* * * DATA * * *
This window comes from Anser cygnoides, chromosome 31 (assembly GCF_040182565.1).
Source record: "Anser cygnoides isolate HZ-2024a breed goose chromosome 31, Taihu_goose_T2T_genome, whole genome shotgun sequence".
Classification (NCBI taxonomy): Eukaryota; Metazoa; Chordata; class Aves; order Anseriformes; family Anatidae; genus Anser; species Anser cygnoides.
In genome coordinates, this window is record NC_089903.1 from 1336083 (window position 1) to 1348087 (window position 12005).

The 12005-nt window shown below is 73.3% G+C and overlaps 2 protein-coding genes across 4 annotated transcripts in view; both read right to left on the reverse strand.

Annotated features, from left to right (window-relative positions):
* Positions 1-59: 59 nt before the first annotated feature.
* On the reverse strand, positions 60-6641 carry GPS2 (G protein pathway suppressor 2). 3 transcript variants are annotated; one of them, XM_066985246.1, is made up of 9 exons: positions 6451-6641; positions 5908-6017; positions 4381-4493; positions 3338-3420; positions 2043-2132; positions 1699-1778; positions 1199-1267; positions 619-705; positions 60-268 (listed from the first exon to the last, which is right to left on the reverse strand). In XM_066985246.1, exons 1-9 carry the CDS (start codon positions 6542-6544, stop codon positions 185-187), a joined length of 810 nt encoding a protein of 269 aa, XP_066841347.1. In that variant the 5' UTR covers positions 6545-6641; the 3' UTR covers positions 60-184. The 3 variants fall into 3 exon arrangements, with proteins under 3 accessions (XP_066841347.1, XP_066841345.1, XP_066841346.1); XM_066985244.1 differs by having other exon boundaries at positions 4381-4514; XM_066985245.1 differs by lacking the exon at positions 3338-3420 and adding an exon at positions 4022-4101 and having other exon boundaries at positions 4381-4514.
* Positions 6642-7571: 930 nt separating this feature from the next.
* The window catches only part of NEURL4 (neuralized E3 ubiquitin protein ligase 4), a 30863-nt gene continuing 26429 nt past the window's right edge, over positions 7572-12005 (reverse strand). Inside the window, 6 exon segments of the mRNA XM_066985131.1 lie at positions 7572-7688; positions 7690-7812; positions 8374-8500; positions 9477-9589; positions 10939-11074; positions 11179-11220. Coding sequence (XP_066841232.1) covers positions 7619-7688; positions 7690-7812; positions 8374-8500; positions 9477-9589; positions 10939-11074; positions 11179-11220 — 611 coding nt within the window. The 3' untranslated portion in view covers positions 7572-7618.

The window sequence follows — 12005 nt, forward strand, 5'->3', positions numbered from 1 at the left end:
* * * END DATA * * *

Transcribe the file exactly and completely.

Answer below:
This window comes from Anser cygnoides, chromosome 31 (assembly GCF_040182565.1).
Source record: "Anser cygnoides isolate HZ-2024a breed goose chromosome 31, Taihu_goose_T2T_genome, whole genome shotgun sequence".
Classification (NCBI taxonomy): Eukaryota; Metazoa; Chordata; class Aves; order Anseriformes; family Anatidae; genus Anser; species Anser cygnoides.
In genome coordinates, this window is record NC_089903.1 from 1336083 (window position 1) to 1348087 (window position 12005).

The 12005-nt window shown below is 73.3% G+C and overlaps 2 protein-coding genes across 4 annotated transcripts in view; both read right to left on the reverse strand.

Annotated features, from left to right (window-relative positions):
* Positions 1-59: 59 nt before the first annotated feature.
* On the reverse strand, positions 60-6641 carry GPS2 (G protein pathway suppressor 2). 3 transcript variants are annotated; one of them, XM_066985246.1, is made up of 9 exons: positions 6451-6641; positions 5908-6017; positions 4381-4493; positions 3338-3420; positions 2043-2132; positions 1699-1778; positions 1199-1267; positions 619-705; positions 60-268 (listed from the first exon to the last, which is right to left on the reverse strand). In XM_066985246.1, exons 1-9 carry the CDS (start codon positions 6542-6544, stop codon positions 185-187), a joined length of 810 nt encoding a protein of 269 aa, XP_066841347.1. In that variant the 5' UTR covers positions 6545-6641; the 3' UTR covers positions 60-184. The 3 variants fall into 3 exon arrangements, with proteins under 3 accessions (XP_066841347.1, XP_066841345.1, XP_066841346.1); XM_066985244.1 differs by having other exon boundaries at positions 4381-4514; XM_066985245.1 differs by lacking the exon at positions 3338-3420 and adding an exon at positions 4022-4101 and having other exon boundaries at positions 4381-4514.
* Positions 6642-7571: 930 nt separating this feature from the next.
* The window catches only part of NEURL4 (neuralized E3 ubiquitin protein ligase 4), a 30863-nt gene continuing 26429 nt past the window's right edge, over positions 7572-12005 (reverse strand). Inside the window, 6 exon segments of the mRNA XM_066985131.1 lie at positions 7572-7688; positions 7690-7812; positions 8374-8500; positions 9477-9589; positions 10939-11074; positions 11179-11220. Coding sequence (XP_066841232.1) covers positions 7619-7688; positions 7690-7812; positions 8374-8500; positions 9477-9589; positions 10939-11074; positions 11179-11220 — 611 coding nt within the window. The 3' untranslated portion in view covers positions 7572-7618.

The window sequence follows — 12005 nt, forward strand, 5'->3', positions numbered from 1 at the left end: